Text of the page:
By Phil Noble
One of the best things about this job is the ability it gives you to photograph things you would never normally get to see in most walks of life. Whether that is pitch-side access to top sporting events, behind the scenes glimpses at royalty and presidents or getting close to wild animals, the opportunities are as varied as they are fascinating. Photographing a young Cheetah cub having a broken ankle repaired definitely falls into those categories.
Me and another news agency colleague had sat down with Chester Zoo’s marketing team a few years ago and discussed the possibility of doing different pictures at the zoo apart from the normal cute baby elephants and giraffes that regularly appear.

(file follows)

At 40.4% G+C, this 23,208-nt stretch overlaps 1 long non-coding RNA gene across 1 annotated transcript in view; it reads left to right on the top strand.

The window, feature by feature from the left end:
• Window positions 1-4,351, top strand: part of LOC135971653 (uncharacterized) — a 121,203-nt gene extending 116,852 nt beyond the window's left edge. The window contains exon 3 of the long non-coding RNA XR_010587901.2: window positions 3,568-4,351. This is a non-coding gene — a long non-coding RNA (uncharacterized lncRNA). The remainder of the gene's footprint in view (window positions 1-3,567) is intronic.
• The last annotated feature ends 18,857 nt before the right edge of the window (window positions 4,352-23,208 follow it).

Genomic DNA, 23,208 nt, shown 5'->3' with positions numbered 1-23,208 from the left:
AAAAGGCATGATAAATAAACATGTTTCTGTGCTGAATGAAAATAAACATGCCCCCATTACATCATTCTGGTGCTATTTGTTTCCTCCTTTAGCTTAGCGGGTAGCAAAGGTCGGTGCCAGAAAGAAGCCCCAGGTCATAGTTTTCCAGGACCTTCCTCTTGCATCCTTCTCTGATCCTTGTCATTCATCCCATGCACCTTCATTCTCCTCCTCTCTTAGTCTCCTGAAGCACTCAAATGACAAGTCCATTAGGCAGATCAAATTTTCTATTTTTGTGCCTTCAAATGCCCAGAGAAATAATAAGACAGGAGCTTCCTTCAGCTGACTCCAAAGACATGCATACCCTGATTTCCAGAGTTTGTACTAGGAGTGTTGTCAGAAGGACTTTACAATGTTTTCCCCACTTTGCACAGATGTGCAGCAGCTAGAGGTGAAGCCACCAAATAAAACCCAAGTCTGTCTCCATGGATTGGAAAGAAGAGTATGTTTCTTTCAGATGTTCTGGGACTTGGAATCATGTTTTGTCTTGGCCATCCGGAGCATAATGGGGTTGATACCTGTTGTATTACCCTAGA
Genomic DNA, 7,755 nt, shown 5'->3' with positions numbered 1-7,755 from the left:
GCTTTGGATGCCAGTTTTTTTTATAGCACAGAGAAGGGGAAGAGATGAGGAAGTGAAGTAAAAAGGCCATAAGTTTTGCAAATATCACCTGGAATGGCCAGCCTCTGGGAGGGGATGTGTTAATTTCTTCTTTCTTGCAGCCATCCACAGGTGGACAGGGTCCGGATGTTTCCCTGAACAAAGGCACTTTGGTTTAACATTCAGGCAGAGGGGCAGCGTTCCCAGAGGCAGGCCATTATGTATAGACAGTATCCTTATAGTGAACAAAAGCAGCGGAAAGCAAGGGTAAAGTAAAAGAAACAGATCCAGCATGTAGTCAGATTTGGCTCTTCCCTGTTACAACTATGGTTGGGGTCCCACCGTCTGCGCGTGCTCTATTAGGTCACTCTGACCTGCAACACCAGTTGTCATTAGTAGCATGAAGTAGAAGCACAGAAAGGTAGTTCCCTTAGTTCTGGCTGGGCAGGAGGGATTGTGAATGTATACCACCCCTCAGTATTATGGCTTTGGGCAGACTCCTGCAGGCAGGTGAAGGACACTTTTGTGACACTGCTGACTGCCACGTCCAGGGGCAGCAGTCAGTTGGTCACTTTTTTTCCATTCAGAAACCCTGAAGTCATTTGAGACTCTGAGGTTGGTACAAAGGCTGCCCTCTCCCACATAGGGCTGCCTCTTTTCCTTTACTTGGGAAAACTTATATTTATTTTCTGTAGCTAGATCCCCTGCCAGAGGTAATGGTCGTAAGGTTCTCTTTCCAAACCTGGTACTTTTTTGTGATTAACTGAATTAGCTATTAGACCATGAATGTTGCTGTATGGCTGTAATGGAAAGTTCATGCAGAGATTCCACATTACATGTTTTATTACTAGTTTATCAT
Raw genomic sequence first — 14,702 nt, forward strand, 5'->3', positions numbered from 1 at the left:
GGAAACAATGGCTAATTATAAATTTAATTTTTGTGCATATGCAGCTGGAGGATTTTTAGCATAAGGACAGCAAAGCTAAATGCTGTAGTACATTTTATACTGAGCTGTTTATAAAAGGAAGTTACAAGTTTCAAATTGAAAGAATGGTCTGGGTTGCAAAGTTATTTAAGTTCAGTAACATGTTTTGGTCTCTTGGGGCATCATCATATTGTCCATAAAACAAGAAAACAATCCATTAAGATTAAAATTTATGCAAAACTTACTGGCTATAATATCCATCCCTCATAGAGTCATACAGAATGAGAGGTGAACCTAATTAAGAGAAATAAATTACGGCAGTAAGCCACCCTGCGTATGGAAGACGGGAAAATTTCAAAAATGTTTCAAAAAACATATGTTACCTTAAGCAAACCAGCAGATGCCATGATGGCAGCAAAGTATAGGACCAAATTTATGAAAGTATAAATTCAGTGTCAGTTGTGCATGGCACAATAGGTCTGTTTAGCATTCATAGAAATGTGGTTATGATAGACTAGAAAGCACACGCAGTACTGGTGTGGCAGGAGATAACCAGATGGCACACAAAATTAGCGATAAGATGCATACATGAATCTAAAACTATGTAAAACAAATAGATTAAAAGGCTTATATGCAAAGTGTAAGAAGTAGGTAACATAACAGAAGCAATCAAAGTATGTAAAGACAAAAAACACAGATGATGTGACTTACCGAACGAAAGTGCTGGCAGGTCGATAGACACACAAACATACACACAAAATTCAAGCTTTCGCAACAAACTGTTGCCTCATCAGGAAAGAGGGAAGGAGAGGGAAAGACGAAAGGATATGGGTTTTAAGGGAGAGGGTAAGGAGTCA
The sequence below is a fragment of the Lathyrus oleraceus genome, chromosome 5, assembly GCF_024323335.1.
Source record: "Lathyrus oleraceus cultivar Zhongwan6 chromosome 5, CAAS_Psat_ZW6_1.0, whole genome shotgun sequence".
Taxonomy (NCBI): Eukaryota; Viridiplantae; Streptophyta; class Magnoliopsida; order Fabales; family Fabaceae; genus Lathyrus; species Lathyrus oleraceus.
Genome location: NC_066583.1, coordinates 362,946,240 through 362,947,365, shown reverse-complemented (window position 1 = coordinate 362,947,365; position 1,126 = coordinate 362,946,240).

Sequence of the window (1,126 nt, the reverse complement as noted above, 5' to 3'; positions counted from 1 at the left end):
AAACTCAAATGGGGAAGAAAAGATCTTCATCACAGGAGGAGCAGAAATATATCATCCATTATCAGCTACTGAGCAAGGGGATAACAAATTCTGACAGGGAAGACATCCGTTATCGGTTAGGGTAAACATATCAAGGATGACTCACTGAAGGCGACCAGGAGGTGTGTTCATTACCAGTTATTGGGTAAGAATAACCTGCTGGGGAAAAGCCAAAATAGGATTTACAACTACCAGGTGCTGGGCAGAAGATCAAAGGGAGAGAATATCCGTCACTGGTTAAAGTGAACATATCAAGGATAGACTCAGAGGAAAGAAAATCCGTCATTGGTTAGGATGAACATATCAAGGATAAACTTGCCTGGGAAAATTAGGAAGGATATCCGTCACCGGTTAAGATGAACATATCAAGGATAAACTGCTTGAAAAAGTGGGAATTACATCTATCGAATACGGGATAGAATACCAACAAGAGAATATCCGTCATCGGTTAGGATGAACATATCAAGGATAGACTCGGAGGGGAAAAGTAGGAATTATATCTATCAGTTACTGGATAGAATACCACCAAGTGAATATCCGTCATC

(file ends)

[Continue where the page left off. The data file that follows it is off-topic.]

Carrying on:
We had worked slowly with them to gain the trust of the keepers and zoo management by shooting a variety of behind the scenes jobs like the recent health checks on the tiger cubs.
I was really keen to photograph as many different things as possible at the zoo to give myself and therefore our clients an insight into what goes on. As with most things in life it’s the things that we seldom get to see that are often the most interesting.
So when the phone call came offering me the opportunity to photograph an operation to fix a broken ankle on a Cheetah, I jumped at the chance. Juba, the 9-month-old cub, had been born with a weakness in his leg that caused a fracture which had been picked up by the zoo’s vet team. The decision was made to operate.